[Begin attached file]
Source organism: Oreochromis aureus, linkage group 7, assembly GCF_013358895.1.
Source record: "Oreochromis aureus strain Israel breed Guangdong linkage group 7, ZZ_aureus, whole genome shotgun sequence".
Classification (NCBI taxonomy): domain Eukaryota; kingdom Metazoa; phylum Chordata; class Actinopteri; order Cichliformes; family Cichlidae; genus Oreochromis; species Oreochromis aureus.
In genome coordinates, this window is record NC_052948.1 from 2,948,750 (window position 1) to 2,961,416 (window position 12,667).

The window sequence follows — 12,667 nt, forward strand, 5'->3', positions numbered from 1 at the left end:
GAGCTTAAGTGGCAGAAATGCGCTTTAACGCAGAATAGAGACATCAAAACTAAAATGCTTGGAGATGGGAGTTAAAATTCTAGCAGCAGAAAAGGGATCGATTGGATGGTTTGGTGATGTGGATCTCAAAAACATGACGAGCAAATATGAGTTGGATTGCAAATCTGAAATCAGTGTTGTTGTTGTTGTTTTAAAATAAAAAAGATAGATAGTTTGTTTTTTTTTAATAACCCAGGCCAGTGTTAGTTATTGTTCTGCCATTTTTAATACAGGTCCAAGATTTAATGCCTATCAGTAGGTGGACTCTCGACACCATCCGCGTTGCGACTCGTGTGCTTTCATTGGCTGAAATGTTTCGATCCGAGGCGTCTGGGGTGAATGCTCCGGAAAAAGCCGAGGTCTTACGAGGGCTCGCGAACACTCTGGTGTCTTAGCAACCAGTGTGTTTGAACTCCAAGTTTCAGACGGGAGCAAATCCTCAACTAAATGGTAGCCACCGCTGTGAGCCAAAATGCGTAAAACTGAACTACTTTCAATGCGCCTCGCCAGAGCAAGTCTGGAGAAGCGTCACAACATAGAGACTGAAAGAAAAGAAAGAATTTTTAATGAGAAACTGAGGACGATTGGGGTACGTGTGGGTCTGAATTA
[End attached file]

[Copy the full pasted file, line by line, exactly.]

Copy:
Source organism: Oreochromis aureus, linkage group 7, assembly GCF_013358895.1.
Source record: "Oreochromis aureus strain Israel breed Guangdong linkage group 7, ZZ_aureus, whole genome shotgun sequence".
Classification (NCBI taxonomy): domain Eukaryota; kingdom Metazoa; phylum Chordata; class Actinopteri; order Cichliformes; family Cichlidae; genus Oreochromis; species Oreochromis aureus.
In genome coordinates, this window is record NC_052948.1 from 2,948,750 (window position 1) to 2,961,416 (window position 12,667).

The window sequence follows — 12,667 nt, forward strand, 5'->3', positions numbered from 1 at the left end:
GAGCTTAAGTGGCAGAAATGCGCTTTAACGCAGAATAGAGACATCAAAACTAAAATGCTTGGAGATGGGAGTTAAAATTCTAGCAGCAGAAAAGGGATCGATTGGATGGTTTGGTGATGTGGATCTCAAAAACATGACGAGCAAATATGAGTTGGATTGCAAATCTGAAATCAGTGTTGTTGTTGTTGTTTTAAAATAAAAAAGATAGATAGTTTGTTTTTTTTTAATAACCCAGGCCAGTGTTAGTTATTGTTCTGCCATTTTTAATACAGGTCCAAGATTTAATGCCTATCAGTAGGTGGACTCTCGACACCATCCGCGTTGCGACTCGTGTGCTTTCATTGGCTGAAATGTTTCGATCCGAGGCGTCTGGGGTGAATGCTCCGGAAAAAGCCGAGGTCTTACGAGGGCTCGCGAACACTCTGGTGTCTTAGCAACCAGTGTGTTTGAACTCCAAGTTTCAGACGGGAGCAAATCCTCAACTAAATGGTAGCCACCGCTGTGAGCCAAAATGCGTAAAACTGAACTACTTTCAATGCGCCTCGCCAGAGCAAGTCTGGAGAAGCGTCACAACATAGAGACTGAAAGAAAAGAAAGAATTTTTAATGAGAAACTGAGGACGATTGGGGTACGTGTGGGTCTGAATTA